Volvo Ocean Race - Franck Cammas and crew on the chase
by Franck Cammas on 21 Nov 2011
Volvo Ocean Race team Groupama 4 are currently 2,800 miles from the finish line of leg one in Cape Town, trailing the leaders by 419.90 nm at the 1600 UTC position report today.
Groupama Sailing Team during leg 1 of the Volvo Ocean Race 2011-12 Yann Riou/Groupama Sailing Team /Volvo Ocean Race http://www.cammas-groupama.com/
Franck Cammas and his crew have had a whole new 'slant' on things since leaving the Doldrums. Indeed, heeled over, sailing beam onto easterly tradewinds of around a dozen knots. This situation isn't set to evolve within the next two days, at which point Groupama 4 will begin to flirt with the western edge of the Saint Helena High.
Canted over, on a heel, shaken, wet: the men on Groupama 4 are living at a 10° to 20° slant according to the strength of the tradewinds. Currently these tradewinds aren't very powerful, but they are set to fill in between now and the end of the day, this Sunday, with over fifteen knots of breeze likely to propel the remaining four VO-70s imminently. As a result, the French boat will finally benefit from the same conditions as her rivals and be able to rack up an average speed of over eighteen knots over the coming days. Furthermore, as she makes her SSE'ly descent, Groupama 4 will see the wind gradually clocking round to the North-East once she's level with Rio de Janeiro, which should further increase the distance covered in 24 hours, as well as the volume of spray on deck!
Though the temperature of the air and sea is dropping gently, making it less tiresome for those off-watch down below, dampness is still par for the course on deck with the chop increasing in size. Permanently heeled over, the crew must get their bearings in order to move about the boat, as well as making sure they're wedged into position to eat and sleep. These conditions make the days rather monotonous, even though the trimmers and the helmsman have to adapt to what is still a fluky breeze both in terms of strength and direction. Eleven to fifteen knots, East or North-East, the tradewinds are having some difficulty in getting established in a steady air flow, though they're considerably more stable for the two leaders.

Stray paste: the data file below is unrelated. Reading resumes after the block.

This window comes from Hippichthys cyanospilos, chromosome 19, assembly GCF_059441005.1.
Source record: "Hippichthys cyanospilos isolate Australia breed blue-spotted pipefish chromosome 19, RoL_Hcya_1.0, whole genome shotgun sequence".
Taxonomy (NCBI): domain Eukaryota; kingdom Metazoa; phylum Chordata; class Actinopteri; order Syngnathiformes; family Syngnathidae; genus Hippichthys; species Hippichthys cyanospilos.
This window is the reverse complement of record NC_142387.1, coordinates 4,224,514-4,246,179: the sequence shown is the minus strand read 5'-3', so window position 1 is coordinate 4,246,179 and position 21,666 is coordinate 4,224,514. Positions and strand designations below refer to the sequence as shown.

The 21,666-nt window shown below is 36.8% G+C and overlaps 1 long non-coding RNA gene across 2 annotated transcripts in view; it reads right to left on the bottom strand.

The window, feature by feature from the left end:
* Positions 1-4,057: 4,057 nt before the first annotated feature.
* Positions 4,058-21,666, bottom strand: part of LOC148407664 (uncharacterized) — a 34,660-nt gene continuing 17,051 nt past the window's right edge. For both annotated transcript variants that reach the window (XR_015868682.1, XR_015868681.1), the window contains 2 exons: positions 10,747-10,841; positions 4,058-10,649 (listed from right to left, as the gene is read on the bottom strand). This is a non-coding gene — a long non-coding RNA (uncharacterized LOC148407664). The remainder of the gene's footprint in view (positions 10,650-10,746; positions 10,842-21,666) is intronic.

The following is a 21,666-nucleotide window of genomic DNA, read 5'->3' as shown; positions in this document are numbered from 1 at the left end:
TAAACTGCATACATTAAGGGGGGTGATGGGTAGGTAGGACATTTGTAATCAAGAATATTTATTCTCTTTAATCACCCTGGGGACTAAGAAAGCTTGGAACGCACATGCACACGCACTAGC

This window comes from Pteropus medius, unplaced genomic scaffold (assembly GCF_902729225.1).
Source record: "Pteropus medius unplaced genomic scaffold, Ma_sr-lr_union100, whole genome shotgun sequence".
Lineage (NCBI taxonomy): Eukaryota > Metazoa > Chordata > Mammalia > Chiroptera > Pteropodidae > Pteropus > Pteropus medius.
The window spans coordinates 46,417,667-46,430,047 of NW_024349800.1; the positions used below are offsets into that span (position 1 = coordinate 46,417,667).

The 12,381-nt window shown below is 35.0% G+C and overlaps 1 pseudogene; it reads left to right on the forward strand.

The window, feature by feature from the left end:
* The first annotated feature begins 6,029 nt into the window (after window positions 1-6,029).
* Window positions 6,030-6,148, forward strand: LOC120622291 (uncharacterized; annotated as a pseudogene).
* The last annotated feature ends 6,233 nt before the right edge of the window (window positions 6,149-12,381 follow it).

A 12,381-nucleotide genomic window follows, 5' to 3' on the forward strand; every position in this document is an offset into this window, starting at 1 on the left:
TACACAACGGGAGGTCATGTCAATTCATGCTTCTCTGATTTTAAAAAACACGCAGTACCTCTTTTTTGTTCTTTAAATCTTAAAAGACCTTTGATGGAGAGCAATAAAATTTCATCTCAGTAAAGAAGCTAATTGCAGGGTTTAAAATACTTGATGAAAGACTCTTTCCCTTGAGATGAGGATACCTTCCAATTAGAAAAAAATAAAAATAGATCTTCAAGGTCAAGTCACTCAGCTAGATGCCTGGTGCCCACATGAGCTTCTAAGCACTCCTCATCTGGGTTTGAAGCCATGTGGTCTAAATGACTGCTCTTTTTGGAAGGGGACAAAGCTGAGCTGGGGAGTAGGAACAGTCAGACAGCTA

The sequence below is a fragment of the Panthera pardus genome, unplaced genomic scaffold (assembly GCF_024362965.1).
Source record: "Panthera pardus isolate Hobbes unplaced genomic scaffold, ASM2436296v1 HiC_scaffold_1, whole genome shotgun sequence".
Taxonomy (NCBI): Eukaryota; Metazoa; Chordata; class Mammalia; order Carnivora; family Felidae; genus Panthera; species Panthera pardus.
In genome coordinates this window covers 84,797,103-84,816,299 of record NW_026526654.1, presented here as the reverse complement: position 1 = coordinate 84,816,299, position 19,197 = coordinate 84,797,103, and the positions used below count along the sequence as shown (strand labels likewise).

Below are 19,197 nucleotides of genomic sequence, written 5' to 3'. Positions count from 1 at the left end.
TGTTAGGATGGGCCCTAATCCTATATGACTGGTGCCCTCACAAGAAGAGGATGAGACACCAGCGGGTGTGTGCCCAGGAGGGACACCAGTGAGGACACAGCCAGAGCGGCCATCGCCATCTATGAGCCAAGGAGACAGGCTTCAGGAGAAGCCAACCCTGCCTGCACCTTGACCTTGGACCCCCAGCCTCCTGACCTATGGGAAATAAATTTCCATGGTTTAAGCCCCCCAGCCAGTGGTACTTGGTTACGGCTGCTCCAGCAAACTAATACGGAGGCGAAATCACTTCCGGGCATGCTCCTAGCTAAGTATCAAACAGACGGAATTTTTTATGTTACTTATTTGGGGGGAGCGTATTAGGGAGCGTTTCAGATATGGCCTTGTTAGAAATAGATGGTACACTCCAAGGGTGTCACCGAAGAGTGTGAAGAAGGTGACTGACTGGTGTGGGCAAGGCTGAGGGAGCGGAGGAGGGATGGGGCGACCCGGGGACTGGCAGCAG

Ultimately, all the navigators have finally decided that the best route to reach Cape Town involves going right around the Saint Helena High. Indeed this plateau of high pressure which is stretching out from Brazil to South Africa cannot be traversed via its centre (positioned very high in latitude, at 40° South) for fear of getting tangled up in its prolonged calm zones. Passing to the North of it, involves shortening the course but beating into headwinds.
The 'safe' option is calling for them to adopt the route taken by the clippers of the 19th century, namely going right around the North face of the system: it's certainly a lot longer (at least 400 miles further), but they are assured of having boisterous downwind conditions from midweek. In view of the upcoming grib files, at least one day of in excess of 500 miles is on the programme, but the leaders will be the first to reap the benefits. As such, it isn't likely that Groupama 4 will make up a lot of her deficit as she's over a day shy of the frontrunners (418 miles). In fact, it may well be that her delta will be bordering on 500 miles on Wednesday or Thursday, before she can catch up a bit when the leaders have to climb up towards South Africa in a considerably more fluky breeze. In the meantime, Franck Cammas and his men will be on the chase as they slink along the side of this high pressure Groupama Sailing Team website
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